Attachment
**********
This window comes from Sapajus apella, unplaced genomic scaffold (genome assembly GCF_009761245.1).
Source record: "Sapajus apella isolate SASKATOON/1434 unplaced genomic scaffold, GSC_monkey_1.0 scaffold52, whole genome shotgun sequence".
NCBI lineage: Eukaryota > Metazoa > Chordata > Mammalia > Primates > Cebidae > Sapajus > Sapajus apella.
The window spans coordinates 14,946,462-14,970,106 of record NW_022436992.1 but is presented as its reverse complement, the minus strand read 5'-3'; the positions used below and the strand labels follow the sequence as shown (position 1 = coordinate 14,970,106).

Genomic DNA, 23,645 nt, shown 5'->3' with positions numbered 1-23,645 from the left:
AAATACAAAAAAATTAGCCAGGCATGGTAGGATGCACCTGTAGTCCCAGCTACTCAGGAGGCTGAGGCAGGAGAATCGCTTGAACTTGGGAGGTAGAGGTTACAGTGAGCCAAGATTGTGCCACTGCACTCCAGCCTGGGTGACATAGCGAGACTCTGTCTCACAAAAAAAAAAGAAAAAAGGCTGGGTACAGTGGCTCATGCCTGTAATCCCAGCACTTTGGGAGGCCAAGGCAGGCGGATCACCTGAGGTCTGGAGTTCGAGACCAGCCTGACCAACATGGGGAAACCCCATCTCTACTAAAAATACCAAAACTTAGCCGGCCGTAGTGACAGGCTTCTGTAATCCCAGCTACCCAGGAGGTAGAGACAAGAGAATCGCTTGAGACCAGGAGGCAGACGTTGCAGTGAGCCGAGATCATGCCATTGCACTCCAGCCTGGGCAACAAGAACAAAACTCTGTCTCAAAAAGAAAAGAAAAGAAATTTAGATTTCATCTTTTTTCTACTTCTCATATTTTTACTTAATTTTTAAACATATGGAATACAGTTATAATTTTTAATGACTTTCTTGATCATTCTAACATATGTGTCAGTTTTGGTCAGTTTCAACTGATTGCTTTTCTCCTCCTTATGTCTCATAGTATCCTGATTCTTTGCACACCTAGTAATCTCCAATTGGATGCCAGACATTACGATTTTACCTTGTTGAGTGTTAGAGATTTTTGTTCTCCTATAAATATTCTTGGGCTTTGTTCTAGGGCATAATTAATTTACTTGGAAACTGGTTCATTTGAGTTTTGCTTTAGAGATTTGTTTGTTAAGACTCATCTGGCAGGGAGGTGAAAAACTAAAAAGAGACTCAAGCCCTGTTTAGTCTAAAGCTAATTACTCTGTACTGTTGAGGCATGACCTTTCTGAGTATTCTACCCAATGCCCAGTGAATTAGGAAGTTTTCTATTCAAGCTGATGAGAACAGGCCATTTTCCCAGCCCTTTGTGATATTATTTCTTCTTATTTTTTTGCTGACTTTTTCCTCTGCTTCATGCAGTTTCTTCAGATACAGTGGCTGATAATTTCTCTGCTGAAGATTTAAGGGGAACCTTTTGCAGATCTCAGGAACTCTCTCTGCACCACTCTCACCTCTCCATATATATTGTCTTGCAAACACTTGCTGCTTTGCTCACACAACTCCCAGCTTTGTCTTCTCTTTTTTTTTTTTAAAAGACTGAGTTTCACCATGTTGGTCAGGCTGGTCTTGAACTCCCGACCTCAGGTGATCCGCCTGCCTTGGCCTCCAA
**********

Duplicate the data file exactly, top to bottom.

This window comes from Sapajus apella, unplaced genomic scaffold (genome assembly GCF_009761245.1).
Source record: "Sapajus apella isolate SASKATOON/1434 unplaced genomic scaffold, GSC_monkey_1.0 scaffold52, whole genome shotgun sequence".
NCBI lineage: Eukaryota > Metazoa > Chordata > Mammalia > Primates > Cebidae > Sapajus > Sapajus apella.
The window spans coordinates 14,946,462-14,970,106 of record NW_022436992.1 but is presented as its reverse complement, the minus strand read 5'-3'; the positions used below and the strand labels follow the sequence as shown (position 1 = coordinate 14,970,106).

Genomic DNA, 23,645 nt, shown 5'->3' with positions numbered 1-23,645 from the left:
AAATACAAAAAAATTAGCCAGGCATGGTAGGATGCACCTGTAGTCCCAGCTACTCAGGAGGCTGAGGCAGGAGAATCGCTTGAACTTGGGAGGTAGAGGTTACAGTGAGCCAAGATTGTGCCACTGCACTCCAGCCTGGGTGACATAGCGAGACTCTGTCTCACAAAAAAAAAAGAAAAAAGGCTGGGTACAGTGGCTCATGCCTGTAATCCCAGCACTTTGGGAGGCCAAGGCAGGCGGATCACCTGAGGTCTGGAGTTCGAGACCAGCCTGACCAACATGGGGAAACCCCATCTCTACTAAAAATACCAAAACTTAGCCGGCCGTAGTGACAGGCTTCTGTAATCCCAGCTACCCAGGAGGTAGAGACAAGAGAATCGCTTGAGACCAGGAGGCAGACGTTGCAGTGAGCCGAGATCATGCCATTGCACTCCAGCCTGGGCAACAAGAACAAAACTCTGTCTCAAAAAGAAAAGAAAAGAAATTTAGATTTCATCTTTTTTCTACTTCTCATATTTTTACTTAATTTTTAAACATATGGAATACAGTTATAATTTTTAATGACTTTCTTGATCATTCTAACATATGTGTCAGTTTTGGTCAGTTTCAACTGATTGCTTTTCTCCTCCTTATGTCTCATAGTATCCTGATTCTTTGCACACCTAGTAATCTCCAATTGGATGCCAGACATTACGATTTTACCTTGTTGAGTGTTAGAGATTTTTGTTCTCCTATAAATATTCTTGGGCTTTGTTCTAGGGCATAATTAATTTACTTGGAAACTGGTTCATTTGAGTTTTGCTTTAGAGATTTGTTTGTTAAGACTCATCTGGCAGGGAGGTGAAAAACTAAAAAGAGACTCAAGCCCTGTTTAGTCTAAAGCTAATTACTCTGTACTGTTGAGGCATGACCTTTCTGAGTATTCTACCCAATGCCCAGTGAATTAGGAAGTTTTCTATTCAAGCTGATGAGAACAGGCCATTTTCCCAGCCCTTTGTGATATTATTTCTTCTTATTTTTTTGCTGACTTTTTCCTCTGCTTCATGCAGTTTCTTCAGATACAGTGGCTGATAATTTCTCTGCTGAAGATTTAAGGGGAACCTTTTGCAGATCTCAGGAACTCTCTCTGCACCACTCTCACCTCTCCATATATATTGTCTTGCAAACACTTGCTGCTTTGCTCACACAACTCCCAGCTTTGTCTTCTCTTTTTTTTTTTTAAAAGACTGAGTTTCACCATGTTGGTCAGGCTGGTCTTGAACTCCCGACCTCAGGTGATCCGCCTGCCTTGGCCTCCAA